“Assessment, it’s not so incomprehensible anymore.”
Perhaps that should be Nassau’s new motto, given that a record number of residents, fired up by Newsday’s investigation into inequities in the system, appealed their assessments.
And many did it on their own, rather than going through third-party businesses who make money by taking a cut of residents’ successful appeals.
This is groundbreaking.
Because Nassau residents now have the county’s broken assessment system figured out.
Appeal — that is, assert that Nassau’s system, which is supposed to be accurate and fair, is wrong — and you win.
Trust in Nassau, however, and you lose — by being tagged to cover the cost of other residents’ property tax savings.
What is assessment?
The easiest thing is to envision a pie. And let’s say that pie is the amount in taxes to be collected by a school district. Assessment determines how large a slice — and by extension, how much in property taxes — lands on a property owner’s plate.
The slice shrinks for those who win assessment appeals — and in Nassau, since 2010 when County Executive Edward Mangano overhauled the process, most appeals have been successful.
But the slice — and by extension, the property tax bill — grows for those who do nothing.
Newsday’s investigation showed that Mangano’s overhaul, over seven years, shifted $1.7 billion in taxes from those who successfully appealed to those who did not.
That’s a monster slice.
Which is why thousands of residents — one in five of those who appealed — appealed their assessments for the first time since 2010.
That was a record. So too was the number of appeals by disabled residents, low and middle-income senior citizens and residents of mostly black and Hispanic neighborhoods.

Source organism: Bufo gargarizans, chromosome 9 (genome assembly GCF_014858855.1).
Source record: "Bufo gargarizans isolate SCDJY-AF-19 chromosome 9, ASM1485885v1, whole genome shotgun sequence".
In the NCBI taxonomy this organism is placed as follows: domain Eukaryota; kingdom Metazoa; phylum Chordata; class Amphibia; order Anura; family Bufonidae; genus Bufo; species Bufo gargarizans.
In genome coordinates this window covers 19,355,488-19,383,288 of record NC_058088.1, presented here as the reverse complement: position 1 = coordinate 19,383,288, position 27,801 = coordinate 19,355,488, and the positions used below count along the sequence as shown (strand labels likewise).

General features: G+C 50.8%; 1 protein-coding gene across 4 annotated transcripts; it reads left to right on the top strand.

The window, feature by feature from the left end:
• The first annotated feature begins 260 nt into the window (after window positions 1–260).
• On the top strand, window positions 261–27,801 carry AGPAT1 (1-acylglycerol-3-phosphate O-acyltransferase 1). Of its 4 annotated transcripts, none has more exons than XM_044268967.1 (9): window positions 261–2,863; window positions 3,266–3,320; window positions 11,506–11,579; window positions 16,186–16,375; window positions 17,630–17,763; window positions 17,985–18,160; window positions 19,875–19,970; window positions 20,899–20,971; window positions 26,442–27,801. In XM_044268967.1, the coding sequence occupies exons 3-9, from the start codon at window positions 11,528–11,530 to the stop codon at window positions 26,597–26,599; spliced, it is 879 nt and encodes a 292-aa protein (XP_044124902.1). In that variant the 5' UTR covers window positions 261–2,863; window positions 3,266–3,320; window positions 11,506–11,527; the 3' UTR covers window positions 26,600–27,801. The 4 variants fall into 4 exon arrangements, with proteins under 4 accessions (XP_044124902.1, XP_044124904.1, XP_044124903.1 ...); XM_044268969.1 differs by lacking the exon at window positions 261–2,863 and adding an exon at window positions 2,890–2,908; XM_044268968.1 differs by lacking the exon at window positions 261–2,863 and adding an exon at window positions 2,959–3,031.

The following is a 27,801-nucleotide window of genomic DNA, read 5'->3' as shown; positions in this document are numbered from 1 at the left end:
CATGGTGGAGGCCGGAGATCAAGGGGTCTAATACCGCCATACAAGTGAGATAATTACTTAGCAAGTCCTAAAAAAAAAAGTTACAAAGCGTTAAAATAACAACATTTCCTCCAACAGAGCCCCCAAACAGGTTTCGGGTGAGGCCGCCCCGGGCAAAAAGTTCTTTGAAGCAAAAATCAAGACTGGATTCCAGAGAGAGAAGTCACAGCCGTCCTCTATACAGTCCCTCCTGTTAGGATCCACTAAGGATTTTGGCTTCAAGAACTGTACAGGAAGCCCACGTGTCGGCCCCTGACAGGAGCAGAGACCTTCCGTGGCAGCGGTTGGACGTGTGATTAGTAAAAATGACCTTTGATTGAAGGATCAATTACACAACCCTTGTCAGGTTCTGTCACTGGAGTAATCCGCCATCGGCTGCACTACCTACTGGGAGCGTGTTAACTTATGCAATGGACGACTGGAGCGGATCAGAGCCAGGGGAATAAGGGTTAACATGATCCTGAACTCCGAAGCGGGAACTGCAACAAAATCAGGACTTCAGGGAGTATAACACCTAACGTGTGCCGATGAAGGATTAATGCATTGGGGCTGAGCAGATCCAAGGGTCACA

And the record-breaking didn’t end there either: More than a third of those who filed challenges for the first time did so sans help from Nassau’s cottage industry of tax appeal firms — which charge fees that often add up to half a property owner’s first year tax savings.
Still, the newfound zest for appeals could be a double-edged sword. That’s because the number of appeals will continue to grow, even after the county’s planned 2018 reassessment resets the value of all county properties.
Distrust of a broken assessment system fueled appeals.
Which means Nassau needs to hire a qualified assessor, staff up the assessment office and — most of all — find a way to pay off Nassau’s multimillion-dollar refund backlog, while mitigating the cost of successful appeals in the future.
This year’s number of record-breaking appeals show that residents have figured out the system. When, however, will Nassau’s elected officials figure out the fix?